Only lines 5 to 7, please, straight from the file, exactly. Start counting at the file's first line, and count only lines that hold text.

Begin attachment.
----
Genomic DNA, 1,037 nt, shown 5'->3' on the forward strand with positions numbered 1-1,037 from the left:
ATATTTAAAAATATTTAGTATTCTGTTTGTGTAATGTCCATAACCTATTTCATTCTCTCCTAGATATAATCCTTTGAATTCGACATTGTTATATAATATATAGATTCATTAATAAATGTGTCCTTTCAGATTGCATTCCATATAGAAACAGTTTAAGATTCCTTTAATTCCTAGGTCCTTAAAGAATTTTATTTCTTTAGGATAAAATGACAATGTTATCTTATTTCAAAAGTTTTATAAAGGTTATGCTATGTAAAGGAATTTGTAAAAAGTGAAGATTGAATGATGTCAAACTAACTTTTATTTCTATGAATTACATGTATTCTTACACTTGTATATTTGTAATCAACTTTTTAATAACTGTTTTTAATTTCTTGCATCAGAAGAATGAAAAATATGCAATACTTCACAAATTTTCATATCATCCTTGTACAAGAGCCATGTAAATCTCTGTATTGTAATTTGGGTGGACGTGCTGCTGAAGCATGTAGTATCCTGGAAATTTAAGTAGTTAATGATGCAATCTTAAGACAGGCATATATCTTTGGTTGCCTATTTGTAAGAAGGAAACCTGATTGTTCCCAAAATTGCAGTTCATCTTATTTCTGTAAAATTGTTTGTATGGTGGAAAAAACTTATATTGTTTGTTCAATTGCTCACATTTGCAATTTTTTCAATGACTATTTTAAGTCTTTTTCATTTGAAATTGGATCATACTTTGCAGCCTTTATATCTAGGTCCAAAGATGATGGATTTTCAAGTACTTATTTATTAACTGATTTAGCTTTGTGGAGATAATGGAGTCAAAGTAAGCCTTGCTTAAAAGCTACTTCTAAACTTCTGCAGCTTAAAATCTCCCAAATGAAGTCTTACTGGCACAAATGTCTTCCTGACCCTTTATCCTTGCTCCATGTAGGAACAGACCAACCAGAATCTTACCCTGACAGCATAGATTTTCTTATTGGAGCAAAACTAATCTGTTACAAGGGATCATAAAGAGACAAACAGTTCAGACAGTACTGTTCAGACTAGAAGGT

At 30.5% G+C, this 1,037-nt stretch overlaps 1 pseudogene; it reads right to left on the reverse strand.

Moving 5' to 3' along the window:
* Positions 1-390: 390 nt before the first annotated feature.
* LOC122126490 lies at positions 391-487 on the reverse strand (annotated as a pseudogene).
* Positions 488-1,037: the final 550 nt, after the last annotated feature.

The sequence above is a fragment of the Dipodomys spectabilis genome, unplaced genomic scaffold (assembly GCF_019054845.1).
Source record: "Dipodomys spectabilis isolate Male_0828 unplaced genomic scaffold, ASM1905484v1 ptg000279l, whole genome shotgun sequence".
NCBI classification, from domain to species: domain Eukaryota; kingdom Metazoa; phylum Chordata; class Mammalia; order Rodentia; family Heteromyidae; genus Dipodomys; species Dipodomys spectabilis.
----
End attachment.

* Positions 1-390: 390 nt before the first annotated feature.
* LOC122126490 lies at positions 391-487 on the reverse strand (annotated as a pseudogene).
* Positions 488-1,037: the final 550 nt, after the last annotated feature.